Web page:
ALICE Training Helps Schools Fight Back

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By: Kaitlin Christ

It was just another day at school. As Jim drifted off in his chem class he, heard a loud bang. Jim assumes that some people have just slammed their lockers shut, or someone dropped their textbook. Before he knew it, teachers were being notified to lockdown all classrooms and to stay wherever they are. The class learned quickly that an intruder has entered the building. Students and staff will have to wait to see what happens next rather than fighting back. Jim wished there was something he could do.

According to research done at Harvard University and Northeastern University, since 201, the rate of mass shootings has tripled.

Because there is a higher chance of a school shooting occurring, schools should implement ALICE training to help students and staff be more defendant in case of a school shooting.

Since 2013, 142 school shootings have taken place in the United States. On average, that is close to one every week.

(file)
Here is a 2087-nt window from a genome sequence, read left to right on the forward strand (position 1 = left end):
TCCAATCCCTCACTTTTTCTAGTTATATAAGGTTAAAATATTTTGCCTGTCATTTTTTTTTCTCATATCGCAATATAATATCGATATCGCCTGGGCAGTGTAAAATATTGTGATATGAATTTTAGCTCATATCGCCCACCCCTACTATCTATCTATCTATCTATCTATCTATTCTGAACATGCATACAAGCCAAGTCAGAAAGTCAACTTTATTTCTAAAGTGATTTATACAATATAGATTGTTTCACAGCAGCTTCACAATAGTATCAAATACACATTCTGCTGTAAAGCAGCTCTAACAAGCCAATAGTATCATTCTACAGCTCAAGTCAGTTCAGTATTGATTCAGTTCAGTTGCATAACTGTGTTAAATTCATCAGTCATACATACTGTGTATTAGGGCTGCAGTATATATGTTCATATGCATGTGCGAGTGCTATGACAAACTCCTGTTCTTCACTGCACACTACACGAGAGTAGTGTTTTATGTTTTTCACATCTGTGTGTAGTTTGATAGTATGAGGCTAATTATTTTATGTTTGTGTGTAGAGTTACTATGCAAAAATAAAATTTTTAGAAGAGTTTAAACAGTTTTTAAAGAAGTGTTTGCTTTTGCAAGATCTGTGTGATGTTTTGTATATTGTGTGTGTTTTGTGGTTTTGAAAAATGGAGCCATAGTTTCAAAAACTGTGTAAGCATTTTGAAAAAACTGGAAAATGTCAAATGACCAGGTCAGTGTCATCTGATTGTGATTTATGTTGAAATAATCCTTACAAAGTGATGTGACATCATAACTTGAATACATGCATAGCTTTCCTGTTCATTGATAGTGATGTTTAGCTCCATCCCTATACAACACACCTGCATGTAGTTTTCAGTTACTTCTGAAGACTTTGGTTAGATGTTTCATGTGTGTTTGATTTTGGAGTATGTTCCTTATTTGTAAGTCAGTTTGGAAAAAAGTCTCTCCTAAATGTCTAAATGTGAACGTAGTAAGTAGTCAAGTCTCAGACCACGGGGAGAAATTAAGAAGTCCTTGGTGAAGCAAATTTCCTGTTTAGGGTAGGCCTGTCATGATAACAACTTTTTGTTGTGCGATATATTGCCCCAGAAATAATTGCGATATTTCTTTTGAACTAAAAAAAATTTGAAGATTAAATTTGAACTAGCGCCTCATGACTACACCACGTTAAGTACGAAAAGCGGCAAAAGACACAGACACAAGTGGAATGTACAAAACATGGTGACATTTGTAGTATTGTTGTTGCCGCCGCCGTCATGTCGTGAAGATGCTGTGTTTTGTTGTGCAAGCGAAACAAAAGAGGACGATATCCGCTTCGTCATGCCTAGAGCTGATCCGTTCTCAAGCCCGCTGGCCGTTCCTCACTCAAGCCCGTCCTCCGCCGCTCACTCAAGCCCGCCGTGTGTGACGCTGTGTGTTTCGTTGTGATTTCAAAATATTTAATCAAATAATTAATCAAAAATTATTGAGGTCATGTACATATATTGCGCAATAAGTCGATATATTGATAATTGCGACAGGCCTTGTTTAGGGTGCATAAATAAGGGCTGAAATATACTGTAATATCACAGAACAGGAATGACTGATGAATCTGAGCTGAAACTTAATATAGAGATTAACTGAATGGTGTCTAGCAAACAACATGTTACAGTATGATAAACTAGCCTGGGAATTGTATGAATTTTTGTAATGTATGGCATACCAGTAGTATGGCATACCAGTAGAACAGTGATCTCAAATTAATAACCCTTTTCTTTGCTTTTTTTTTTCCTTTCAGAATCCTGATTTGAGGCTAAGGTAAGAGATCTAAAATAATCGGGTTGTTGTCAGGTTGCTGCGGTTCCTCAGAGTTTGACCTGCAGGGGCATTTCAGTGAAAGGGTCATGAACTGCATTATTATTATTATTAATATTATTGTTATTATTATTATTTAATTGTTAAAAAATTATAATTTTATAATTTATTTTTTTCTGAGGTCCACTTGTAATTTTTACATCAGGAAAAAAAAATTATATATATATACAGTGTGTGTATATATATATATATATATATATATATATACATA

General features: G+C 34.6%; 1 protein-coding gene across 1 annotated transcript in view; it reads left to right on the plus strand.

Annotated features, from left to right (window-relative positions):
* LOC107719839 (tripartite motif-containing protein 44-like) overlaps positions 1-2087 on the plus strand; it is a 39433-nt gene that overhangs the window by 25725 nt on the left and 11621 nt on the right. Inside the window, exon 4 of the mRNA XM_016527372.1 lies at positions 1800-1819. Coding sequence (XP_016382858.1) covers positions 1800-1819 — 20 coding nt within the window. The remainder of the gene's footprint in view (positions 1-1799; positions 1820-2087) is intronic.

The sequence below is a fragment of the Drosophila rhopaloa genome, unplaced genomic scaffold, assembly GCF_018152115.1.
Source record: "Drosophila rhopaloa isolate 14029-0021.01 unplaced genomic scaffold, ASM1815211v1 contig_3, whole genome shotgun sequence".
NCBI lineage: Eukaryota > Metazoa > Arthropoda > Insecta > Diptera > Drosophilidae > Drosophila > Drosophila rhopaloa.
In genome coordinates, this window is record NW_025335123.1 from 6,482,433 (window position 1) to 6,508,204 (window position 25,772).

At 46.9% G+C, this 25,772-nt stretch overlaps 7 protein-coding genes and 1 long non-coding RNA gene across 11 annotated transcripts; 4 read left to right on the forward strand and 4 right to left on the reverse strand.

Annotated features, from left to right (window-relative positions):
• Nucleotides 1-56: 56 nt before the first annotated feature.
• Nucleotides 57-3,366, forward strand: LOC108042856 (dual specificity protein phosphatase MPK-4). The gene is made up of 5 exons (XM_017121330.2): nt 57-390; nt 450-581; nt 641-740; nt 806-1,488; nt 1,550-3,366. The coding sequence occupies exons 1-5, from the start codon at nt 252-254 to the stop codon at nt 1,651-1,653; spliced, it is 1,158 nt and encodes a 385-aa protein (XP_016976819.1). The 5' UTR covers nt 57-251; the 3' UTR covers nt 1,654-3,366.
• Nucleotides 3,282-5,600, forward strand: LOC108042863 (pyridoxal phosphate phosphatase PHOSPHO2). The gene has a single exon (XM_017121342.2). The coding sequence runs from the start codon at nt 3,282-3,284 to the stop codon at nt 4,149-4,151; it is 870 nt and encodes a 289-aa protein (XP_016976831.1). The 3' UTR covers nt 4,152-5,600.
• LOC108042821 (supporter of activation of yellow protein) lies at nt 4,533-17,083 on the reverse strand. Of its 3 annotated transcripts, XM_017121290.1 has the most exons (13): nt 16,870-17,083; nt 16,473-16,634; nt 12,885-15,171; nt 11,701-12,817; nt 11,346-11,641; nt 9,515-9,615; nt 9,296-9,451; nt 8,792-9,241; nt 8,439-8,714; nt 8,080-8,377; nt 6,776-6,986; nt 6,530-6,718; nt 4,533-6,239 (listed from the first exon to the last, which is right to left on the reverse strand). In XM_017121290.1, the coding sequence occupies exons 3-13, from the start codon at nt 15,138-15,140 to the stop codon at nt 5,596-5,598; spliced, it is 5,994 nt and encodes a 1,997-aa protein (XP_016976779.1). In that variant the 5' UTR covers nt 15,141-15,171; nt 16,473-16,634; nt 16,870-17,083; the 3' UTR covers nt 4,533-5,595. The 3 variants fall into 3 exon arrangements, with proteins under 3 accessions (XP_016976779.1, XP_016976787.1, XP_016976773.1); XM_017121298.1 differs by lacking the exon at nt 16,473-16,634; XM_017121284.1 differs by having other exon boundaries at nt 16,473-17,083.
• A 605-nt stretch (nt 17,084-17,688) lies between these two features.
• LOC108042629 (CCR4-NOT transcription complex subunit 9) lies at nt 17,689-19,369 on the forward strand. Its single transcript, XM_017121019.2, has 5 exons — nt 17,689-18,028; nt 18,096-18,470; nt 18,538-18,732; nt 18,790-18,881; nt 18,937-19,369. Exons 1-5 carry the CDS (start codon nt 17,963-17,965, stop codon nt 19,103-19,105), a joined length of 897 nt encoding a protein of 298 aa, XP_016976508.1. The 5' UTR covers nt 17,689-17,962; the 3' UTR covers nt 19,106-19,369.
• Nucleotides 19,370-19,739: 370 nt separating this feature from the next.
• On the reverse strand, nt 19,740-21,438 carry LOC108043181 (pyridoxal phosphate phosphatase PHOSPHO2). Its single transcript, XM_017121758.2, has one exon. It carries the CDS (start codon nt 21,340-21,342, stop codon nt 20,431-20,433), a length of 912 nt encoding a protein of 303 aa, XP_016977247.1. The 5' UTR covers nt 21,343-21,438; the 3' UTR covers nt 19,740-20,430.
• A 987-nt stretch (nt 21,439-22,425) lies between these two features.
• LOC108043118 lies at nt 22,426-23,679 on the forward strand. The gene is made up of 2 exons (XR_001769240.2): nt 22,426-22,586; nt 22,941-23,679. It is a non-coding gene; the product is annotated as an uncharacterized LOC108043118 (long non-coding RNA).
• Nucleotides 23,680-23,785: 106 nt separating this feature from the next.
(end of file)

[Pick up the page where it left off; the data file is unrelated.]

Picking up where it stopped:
ALICE stands for alert, lockdown, inform, counter, and evacuate. The acronym isn’t supposed to be sequential, but a list of options that could be used if in danger from an intruder. Because of this, Greg Crane, a law enforcement officer, developed the program after the Columbine High School massacre in April of 1999 to help keep his wife, an elementary school teacher safe.

Prior to ALICE, a majority of schools would just lockdown in classrooms, turn off the lights, huddle in a corner, and await the police during an active shooter scenario. ALICE is designed to give school students and staff a chance to be proactive, rather than reactive.

Now students have more of a role thanks to ALICE training.

As students, it’s important that we are independent and fight back to make sure that the past doesn’t repeat itself. The Columbine High School shooting consisted of 13 student deaths. Taking action would help to avoid statistics like that. At Columbine, all the school did was simply lock down and hide. If schools keep going by the lockdown method, then nothing will change. It’s time for schools to realize that doing absolutely nothing will not help anyone or anything when lives are on the line.       

Go to a principal or staff member and show them the positive testimonials of what other schools around the United States thought of ALICE training. Suggest that the staff goes through ALICE training to be educated, but also learn how to protect. Show them the statistics of how often school shootings really do happen. If this action is taken, then one more school will have a plan for the worst case scenario.